Why is it necessary to prevent direct access to included files? For example:

if ( ! defined( 'ABSPATH' ) ) {
    exit; // Exit if accessed directly.

I notice many plugins do this but I don't see it in WordPress core files (such as capabilities.php for example).


Because you could have code that alters the database, shows sensitive information or otherwise trigger events you only want it to execute under the conditions you design without error.

Many core files only hold functions which don't execute if the file is accessed directly.

When they do alter data/files they usually check for $_POST actions, Nonces and verify user permissions before actions are taken. Often times the permissions check is the first thing in the file.

if ( ! current_user_can( 'list_users' ) ) {

if ( ! current_user_can( 'create_users' ) && ! current_user_can('promote_users' ) ) { wp_die

if ( ! defined( 'IFRAME_REQUEST' ) && isset( $_GET['action'] ) && in_array( $_GET['action'], array( 'update-selected', 'activate-plugin', 'update-selected-themes' ) ) ) 

if ( !current_user_can('export') )

If those checks fail they typically terminate the request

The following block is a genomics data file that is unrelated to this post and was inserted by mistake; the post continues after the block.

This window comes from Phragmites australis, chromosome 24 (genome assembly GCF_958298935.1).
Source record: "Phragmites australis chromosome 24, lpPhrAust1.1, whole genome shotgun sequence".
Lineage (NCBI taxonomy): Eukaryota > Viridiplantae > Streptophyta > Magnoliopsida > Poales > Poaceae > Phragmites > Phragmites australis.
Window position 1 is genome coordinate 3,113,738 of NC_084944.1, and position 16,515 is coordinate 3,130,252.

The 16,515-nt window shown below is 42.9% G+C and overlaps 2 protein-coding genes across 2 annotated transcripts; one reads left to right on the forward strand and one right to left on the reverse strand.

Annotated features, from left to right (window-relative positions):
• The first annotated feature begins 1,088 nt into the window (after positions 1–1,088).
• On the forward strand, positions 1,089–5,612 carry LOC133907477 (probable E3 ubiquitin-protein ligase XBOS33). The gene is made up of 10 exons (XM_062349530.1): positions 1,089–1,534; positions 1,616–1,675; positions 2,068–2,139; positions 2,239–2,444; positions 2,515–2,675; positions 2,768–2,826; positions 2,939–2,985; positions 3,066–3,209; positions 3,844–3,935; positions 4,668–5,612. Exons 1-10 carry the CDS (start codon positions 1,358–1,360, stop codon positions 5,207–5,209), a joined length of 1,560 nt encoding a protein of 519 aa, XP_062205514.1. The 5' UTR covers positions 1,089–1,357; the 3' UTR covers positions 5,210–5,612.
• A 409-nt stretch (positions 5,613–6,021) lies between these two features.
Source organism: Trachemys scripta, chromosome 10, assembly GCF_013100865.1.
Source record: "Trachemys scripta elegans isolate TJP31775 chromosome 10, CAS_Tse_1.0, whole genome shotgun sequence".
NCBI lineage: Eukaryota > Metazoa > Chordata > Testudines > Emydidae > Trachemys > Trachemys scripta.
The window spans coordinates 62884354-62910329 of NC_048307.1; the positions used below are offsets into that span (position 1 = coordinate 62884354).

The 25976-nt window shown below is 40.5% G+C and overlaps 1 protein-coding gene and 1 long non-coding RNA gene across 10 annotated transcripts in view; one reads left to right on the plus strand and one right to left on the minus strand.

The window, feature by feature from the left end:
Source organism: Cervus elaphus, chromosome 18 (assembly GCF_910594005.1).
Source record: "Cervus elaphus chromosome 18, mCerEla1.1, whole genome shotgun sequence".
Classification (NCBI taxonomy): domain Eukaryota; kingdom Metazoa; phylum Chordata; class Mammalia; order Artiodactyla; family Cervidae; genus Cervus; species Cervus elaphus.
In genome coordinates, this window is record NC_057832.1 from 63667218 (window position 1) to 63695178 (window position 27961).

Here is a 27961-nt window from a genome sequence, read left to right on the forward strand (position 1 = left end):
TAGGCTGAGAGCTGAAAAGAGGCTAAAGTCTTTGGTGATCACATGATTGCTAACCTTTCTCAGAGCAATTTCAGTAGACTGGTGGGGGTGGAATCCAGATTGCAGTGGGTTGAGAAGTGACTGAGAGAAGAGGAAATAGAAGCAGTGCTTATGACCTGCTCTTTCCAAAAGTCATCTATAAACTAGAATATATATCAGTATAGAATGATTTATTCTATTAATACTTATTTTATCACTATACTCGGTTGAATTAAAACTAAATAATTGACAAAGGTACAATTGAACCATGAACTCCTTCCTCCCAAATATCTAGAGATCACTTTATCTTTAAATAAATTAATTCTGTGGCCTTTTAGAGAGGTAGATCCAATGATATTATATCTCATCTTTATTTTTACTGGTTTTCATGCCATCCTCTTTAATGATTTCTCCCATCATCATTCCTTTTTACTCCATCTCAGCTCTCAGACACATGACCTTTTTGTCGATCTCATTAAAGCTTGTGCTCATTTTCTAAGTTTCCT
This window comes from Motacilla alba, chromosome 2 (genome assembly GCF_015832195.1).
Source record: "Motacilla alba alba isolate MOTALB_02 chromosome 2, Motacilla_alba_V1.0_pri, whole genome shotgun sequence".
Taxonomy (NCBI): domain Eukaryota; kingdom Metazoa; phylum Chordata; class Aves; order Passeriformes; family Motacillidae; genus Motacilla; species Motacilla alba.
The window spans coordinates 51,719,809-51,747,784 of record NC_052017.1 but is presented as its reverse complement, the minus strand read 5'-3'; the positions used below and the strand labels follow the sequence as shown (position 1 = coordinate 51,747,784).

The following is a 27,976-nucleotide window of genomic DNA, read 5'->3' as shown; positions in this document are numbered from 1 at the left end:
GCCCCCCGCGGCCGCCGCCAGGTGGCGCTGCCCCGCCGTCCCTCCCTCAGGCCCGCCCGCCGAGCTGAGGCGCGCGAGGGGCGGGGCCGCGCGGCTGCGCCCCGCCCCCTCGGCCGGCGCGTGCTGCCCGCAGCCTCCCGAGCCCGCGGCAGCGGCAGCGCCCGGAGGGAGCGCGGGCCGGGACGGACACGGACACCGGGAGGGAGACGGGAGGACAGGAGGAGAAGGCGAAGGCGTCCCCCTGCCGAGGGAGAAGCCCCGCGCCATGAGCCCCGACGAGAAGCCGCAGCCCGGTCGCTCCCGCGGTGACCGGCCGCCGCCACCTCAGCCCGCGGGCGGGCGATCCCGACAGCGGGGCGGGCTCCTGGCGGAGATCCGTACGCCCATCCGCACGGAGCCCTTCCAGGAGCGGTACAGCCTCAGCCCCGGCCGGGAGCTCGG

wp_die(__('You do not have sufficient permissions to export the content of this site.'));
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  • In that case, may I ask why WordPress core doesn't do this? – henrywright Dec 31 '15 at 2:58
  • I think you would have to look at them on a case by case basis. Many just hold functions that won't execute. Others verify logged in users, check $_POST, and verify nonces before doing something. Including an ABSPATH check is only ONE way to say, "hopefully this files was included in another file" – jgraup Dec 31 '15 at 3:04
  • To the best of my knowledge, WordPress core never implements an ABSPATH or an ABSPATH-like check. I'm wondering why? – henrywright Dec 31 '15 at 3:07
  • Thanks for the edit. So are you saying if a file's code is designed with security in mind, the ABSPATH check is redundant (WordPress core files being an example of this)? – henrywright Dec 31 '15 at 3:26
  • Correct, the ABSPATH just is a suuuper simple check for 1 single method of access. It's like closing your front door at night. – jgraup Dec 31 '15 at 3:30

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